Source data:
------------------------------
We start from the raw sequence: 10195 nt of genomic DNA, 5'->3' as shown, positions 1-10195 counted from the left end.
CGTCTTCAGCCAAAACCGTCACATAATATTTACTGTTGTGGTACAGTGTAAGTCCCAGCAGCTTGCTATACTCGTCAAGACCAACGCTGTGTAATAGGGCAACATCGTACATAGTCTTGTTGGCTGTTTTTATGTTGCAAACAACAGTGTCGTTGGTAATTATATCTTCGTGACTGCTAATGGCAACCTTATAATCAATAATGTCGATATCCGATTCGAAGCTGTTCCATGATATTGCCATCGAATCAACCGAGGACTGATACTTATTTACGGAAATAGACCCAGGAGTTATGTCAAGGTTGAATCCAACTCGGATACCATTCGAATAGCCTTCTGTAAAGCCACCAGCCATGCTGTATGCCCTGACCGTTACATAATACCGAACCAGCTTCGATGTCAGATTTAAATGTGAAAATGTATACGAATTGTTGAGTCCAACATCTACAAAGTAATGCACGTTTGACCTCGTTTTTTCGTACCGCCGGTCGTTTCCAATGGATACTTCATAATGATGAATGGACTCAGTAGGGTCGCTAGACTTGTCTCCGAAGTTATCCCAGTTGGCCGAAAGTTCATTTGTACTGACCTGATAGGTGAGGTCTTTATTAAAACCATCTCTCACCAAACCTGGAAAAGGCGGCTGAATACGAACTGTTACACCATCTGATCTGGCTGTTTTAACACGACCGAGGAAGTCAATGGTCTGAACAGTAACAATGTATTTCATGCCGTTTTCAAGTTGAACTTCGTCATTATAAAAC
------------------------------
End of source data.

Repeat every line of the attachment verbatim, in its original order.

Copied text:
We start from the raw sequence: 10195 nt of genomic DNA, 5'->3' as shown, positions 1-10195 counted from the left end.
CGTCTTCAGCCAAAACCGTCACATAATATTTACTGTTGTGGTACAGTGTAAGTCCCAGCAGCTTGCTATACTCGTCAAGACCAACGCTGTGTAATAGGGCAACATCGTACATAGTCTTGTTGGCTGTTTTTATGTTGCAAACAACAGTGTCGTTGGTAATTATATCTTCGTGACTGCTAATGGCAACCTTATAATCAATAATGTCGATATCCGATTCGAAGCTGTTCCATGATATTGCCATCGAATCAACCGAGGACTGATACTTATTTACGGAAATAGACCCAGGAGTTATGTCAAGGTTGAATCCAACTCGGATACCATTCGAATAGCCTTCTGTAAAGCCACCAGCCATGCTGTATGCCCTGACCGTTACATAATACCGAACCAGCTTCGATGTCAGATTTAAATGTGAAAATGTATACGAATTGTTGAGTCCAACATCTACAAAGTAATGCACGTTTGACCTCGTTTTTTCGTACCGCCGGTCGTTTCCAATGGATACTTCATAATGATGAATGGACTCAGTAGGGTCGCTAGACTTGTCTCCGAAGTTATCCCAGTTGGCCGAAAGTTCATTTGTACTGACCTGATAGGTGAGGTCTTTATTAAAACCATCTCTCACCAAACCTGGAAAAGGCGGCTGAATACGAACTGTTACACCATCTGATCTGGCTGTTTTAACACGACCGAGGAAGTCAATGGTCTGAACAGTAACAATGTATTTCATGCCGTTTTCAAGTTGAACTTCGTCATTATAAAAC